Fainting Goats (Or Are They?)

The Fainting Goat breed is one of the most talked-about goats online, especially in mainstream. These critters are the stars of some pretty epic videos and GIF animations online, looking extremely funny when dropping to the ground at any moment of shock. However, many witnessing the event have no clue to the scientific facts behind this breed of does and bucks that seem to pass out at the drop of a hat.

First, these “fainting” creatures are not common. If you ever get a chance to see this type of goat in real life, you are lucky, because they are a rare breed. Discovered in the Appalachian state of Tennessee, this goat was encountered by explorers for the first time (documented) around 1880, though the exact year is unknown. Biologists and animal enthusiasts have found them quite fascinating since. Studies have been conducted over and over to figure out what makes the animal appear to faint. The consistent result of those studies is… congenital myotonia.

Congenital myotonia is known as a disease affecting the skeletal muscles according to Wikipedia. As the name suggests, these goats are born with the condition. Their muscles have a delayed relaxation process after any abnormal or fast muscle contraction, hence their “faint” after shocking. In layman’s terms, when the animals move their muscles too quickly the fibers do not unfreeze. It’s like having legs of cement – any animal or human would fall over. Tennessee Fainters are also known as Myotonic Goats.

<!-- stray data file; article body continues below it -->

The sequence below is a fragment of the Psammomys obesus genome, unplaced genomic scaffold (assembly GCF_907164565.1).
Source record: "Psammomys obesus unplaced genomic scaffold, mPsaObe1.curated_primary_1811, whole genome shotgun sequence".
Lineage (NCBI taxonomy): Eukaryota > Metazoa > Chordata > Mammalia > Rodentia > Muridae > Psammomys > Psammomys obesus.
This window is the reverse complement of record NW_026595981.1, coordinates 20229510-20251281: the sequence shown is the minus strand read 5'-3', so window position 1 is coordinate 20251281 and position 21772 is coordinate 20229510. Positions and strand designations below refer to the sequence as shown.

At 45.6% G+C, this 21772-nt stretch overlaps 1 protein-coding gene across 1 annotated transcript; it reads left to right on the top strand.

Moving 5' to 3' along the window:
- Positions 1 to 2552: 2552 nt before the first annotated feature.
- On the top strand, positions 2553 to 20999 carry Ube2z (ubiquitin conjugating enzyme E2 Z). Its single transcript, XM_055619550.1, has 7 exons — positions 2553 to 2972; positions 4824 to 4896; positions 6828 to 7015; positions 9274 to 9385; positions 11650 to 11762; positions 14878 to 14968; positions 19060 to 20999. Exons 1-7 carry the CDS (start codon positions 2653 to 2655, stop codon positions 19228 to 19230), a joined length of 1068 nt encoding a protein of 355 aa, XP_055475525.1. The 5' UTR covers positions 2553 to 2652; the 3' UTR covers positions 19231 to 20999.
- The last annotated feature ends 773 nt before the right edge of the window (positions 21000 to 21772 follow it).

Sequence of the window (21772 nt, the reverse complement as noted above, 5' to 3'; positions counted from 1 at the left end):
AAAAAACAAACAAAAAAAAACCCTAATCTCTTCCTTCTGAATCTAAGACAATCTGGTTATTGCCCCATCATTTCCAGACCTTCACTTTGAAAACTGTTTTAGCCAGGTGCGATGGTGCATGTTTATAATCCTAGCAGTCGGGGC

Fainting goats do not feel pain when this happens, although they remain conscious throughout – the “fainting” description is a misnomer. It’s a condition that has no harmful effects directly related, though it could obviously be indirectly related to injury if the animal were to fall onto a rock or a jagged object.

This type of goat is considered one of the smaller breeds. On average, this Tennessee breed generally ranges in height from 17 to 25 inches in height. Their weight is also considerably less than some of their mountainous goat cousins. Fainting billies and nannies usually do not reach more than 170 pounds, full grown.

Although some theorists believe that it was not used at all for the purpose of consumption in the 1800s and early 1900s, and that they were bred for dairy purposes, there’s no doubt that from the 1950s onwards at least some breeders in central Texas were selecting to develop the Fainter’s meat qualities. This larger variety became known as the Wooden-Leg Goat.

Slow to mature and reach full adult status, these critters are no longer considered one of the prime breeds for meat. Though they are still eaten by many, those that fancy a serving of goat on the dinner plate will generally stay away from this type, probably because their rarity makes them more valuable as living creatures than as candidates for the butcher’s block.

When viewing a Fainting goat, the appearance should be quite distinct from other breeds. These “pushovers” have ears that are shorter. Their eyes are a rather “buggy” type. The facial structure goes from straight to concave.

A very historic animal, it is believed by some that these goats are survivors of some of the harshest periods of earth’s recent prehistory. The breed was enriched with great genetic traits because only the strongest of the “fainters” survived.

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